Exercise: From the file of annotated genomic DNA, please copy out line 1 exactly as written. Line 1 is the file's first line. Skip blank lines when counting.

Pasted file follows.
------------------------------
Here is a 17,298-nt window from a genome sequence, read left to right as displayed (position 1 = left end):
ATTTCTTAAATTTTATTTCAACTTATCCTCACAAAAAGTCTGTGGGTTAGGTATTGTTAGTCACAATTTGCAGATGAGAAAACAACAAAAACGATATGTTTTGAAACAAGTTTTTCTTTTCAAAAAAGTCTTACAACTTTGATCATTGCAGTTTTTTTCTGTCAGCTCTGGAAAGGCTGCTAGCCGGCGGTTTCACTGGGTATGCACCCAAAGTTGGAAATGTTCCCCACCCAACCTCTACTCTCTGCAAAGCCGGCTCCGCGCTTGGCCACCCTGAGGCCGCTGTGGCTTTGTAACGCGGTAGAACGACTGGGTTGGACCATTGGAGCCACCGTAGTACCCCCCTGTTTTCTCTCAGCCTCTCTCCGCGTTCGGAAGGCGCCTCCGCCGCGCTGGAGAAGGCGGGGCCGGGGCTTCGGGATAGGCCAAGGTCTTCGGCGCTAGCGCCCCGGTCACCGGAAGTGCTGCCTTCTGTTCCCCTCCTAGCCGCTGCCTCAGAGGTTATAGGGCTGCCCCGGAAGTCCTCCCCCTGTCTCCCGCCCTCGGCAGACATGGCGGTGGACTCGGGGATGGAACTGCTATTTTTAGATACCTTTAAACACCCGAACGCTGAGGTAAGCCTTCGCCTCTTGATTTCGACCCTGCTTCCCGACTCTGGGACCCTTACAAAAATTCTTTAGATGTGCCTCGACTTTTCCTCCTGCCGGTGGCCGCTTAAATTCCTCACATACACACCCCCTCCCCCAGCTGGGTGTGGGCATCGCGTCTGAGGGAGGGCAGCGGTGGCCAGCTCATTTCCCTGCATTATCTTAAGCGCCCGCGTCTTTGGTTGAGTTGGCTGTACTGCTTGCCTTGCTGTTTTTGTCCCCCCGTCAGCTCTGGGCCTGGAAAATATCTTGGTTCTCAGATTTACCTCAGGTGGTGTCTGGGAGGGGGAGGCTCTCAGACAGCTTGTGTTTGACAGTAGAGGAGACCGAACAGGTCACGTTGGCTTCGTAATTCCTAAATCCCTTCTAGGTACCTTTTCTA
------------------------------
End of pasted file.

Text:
Here is a 17,298-nt window from a genome sequence, read left to right as displayed (position 1 = left end):